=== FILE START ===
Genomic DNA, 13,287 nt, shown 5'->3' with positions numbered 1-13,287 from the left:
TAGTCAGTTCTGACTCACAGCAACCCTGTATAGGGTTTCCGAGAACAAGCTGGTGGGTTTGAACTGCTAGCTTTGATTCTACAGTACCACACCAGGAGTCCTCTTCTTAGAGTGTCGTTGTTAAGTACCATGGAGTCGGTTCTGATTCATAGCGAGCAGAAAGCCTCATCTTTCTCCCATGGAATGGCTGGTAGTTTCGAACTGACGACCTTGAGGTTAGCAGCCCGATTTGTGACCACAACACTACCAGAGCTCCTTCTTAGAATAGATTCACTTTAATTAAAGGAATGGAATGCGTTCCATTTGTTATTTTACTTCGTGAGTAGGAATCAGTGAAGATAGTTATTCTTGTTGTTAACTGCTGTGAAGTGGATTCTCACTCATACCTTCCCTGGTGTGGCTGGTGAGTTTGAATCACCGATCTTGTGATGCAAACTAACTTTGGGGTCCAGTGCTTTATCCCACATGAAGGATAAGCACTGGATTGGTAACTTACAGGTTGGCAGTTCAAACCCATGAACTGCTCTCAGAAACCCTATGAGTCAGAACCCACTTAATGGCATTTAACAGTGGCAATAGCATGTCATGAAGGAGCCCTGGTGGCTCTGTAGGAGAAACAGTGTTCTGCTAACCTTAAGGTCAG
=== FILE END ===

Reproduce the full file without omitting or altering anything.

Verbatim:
Genomic DNA, 13,287 nt, shown 5'->3' with positions numbered 1-13,287 from the left:
TAGTCAGTTCTGACTCACAGCAACCCTGTATAGGGTTTCCGAGAACAAGCTGGTGGGTTTGAACTGCTAGCTTTGATTCTACAGTACCACACCAGGAGTCCTCTTCTTAGAGTGTCGTTGTTAAGTACCATGGAGTCGGTTCTGATTCATAGCGAGCAGAAAGCCTCATCTTTCTCCCATGGAATGGCTGGTAGTTTCGAACTGACGACCTTGAGGTTAGCAGCCCGATTTGTGACCACAACACTACCAGAGCTCCTTCTTAGAATAGATTCACTTTAATTAAAGGAATGGAATGCGTTCCATTTGTTATTTTACTTCGTGAGTAGGAATCAGTGAAGATAGTTATTCTTGTTGTTAACTGCTGTGAAGTGGATTCTCACTCATACCTTCCCTGGTGTGGCTGGTGAGTTTGAATCACCGATCTTGTGATGCAAACTAACTTTGGGGTCCAGTGCTTTATCCCACATGAAGGATAAGCACTGGATTGGTAACTTACAGGTTGGCAGTTCAAACCCATGAACTGCTCTCAGAAACCCTATGAGTCAGAACCCACTTAATGGCATTTAACAGTGGCAATAGCATGTCATGAAGGAGCCCTGGTGGCTCTGTAGGAGAAACAGTGTTCTGCTAACCTTAAGGTCAG